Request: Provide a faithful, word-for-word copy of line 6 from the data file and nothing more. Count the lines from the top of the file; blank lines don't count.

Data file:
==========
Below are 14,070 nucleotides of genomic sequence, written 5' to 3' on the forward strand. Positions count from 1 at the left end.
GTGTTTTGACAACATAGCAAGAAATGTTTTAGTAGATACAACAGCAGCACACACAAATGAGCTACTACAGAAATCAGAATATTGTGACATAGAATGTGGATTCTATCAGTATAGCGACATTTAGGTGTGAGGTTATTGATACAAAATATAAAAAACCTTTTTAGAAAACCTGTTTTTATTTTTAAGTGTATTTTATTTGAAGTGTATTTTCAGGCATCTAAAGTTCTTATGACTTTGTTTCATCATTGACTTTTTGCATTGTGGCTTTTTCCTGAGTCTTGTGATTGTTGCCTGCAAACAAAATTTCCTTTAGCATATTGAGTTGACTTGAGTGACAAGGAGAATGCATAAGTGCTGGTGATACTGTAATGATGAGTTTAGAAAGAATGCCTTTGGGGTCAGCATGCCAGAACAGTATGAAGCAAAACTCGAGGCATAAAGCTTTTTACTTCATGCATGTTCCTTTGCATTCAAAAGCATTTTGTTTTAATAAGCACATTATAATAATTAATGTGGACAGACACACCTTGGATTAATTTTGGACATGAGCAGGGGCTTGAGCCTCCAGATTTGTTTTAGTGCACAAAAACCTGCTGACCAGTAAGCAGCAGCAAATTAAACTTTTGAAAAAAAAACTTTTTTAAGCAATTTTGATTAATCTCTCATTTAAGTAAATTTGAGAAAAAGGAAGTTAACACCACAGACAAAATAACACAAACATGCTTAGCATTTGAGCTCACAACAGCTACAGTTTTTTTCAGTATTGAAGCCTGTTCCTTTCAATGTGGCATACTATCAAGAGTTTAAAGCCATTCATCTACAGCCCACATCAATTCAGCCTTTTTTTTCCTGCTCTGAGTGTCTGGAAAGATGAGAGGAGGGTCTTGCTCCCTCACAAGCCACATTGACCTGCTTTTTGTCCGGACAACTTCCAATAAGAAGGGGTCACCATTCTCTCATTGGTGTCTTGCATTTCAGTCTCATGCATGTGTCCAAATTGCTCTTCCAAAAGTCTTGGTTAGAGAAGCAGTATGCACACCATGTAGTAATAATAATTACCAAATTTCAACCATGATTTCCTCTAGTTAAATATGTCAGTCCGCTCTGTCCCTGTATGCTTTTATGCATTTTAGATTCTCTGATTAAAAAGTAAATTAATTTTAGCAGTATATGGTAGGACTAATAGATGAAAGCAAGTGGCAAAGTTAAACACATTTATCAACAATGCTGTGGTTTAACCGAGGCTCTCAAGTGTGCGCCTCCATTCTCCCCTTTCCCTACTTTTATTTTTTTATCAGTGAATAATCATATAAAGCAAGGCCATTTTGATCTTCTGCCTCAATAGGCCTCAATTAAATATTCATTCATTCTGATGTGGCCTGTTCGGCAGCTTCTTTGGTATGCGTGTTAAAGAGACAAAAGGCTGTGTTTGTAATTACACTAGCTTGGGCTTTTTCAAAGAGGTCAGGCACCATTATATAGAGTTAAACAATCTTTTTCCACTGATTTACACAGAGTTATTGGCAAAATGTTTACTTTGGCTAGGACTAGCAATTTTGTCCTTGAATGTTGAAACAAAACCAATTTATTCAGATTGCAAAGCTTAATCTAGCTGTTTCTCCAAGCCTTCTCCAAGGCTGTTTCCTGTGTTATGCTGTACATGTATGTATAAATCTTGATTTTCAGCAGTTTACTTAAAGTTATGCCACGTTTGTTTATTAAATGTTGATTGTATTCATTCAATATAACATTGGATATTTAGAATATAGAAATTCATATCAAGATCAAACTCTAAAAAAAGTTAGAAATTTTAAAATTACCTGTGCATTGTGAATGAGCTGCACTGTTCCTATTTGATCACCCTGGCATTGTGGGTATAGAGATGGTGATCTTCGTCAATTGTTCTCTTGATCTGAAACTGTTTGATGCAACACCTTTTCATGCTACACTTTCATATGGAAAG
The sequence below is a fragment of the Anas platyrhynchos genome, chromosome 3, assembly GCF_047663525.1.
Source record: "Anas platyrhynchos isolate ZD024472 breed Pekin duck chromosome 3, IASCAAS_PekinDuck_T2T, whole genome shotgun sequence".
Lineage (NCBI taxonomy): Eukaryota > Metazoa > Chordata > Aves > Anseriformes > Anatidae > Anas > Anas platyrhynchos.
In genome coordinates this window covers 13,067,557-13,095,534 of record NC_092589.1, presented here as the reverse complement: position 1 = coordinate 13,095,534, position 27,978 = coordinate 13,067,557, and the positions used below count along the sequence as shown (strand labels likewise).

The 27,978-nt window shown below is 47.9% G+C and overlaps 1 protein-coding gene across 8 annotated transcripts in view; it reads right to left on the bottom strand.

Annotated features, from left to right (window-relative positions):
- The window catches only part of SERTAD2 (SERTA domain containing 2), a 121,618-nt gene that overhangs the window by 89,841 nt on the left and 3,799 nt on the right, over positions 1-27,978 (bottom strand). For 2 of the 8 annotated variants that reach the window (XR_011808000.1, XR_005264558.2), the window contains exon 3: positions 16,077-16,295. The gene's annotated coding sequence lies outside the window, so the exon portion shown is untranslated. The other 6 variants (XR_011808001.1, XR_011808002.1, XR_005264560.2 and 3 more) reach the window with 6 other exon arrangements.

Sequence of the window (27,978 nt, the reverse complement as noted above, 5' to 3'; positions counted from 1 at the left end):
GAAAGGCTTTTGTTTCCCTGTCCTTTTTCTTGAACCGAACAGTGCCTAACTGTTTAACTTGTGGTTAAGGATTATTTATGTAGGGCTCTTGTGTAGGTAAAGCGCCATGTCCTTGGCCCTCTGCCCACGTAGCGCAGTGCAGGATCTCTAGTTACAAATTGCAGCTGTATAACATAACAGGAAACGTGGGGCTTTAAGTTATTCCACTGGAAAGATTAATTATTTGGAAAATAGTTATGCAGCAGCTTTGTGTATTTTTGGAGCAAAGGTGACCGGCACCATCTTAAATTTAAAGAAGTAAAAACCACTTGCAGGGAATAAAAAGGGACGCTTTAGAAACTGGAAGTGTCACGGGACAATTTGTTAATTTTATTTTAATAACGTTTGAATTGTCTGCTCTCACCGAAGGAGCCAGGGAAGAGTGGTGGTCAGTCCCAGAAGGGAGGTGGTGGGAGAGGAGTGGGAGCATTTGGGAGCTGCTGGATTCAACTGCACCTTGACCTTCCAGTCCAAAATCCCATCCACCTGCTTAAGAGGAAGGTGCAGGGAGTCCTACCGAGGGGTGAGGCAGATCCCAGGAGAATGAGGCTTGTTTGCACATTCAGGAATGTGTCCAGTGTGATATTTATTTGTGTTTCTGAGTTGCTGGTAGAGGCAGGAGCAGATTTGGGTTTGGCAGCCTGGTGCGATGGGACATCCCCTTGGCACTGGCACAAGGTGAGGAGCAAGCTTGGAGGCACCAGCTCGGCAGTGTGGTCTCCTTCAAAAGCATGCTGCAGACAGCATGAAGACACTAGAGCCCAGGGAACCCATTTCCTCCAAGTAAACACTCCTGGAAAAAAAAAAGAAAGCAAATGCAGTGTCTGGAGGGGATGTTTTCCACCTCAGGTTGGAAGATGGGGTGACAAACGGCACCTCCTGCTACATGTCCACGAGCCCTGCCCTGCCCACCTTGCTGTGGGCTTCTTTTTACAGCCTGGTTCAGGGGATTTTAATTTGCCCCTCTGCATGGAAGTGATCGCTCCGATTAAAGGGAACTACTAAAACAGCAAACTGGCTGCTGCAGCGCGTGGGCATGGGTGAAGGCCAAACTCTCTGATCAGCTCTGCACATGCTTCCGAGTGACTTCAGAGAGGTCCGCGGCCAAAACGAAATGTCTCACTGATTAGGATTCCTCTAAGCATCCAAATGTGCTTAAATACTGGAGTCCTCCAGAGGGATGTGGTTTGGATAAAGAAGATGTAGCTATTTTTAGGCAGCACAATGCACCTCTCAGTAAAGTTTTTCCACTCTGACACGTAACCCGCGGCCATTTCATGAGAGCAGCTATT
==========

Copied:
In genome coordinates this window covers 13,067,557-13,095,534 of record NC_092589.1, presented here as the reverse complement: position 1 = coordinate 13,095,534, position 27,978 = coordinate 13,067,557, and the positions used below count along the sequence as shown (strand labels likewise).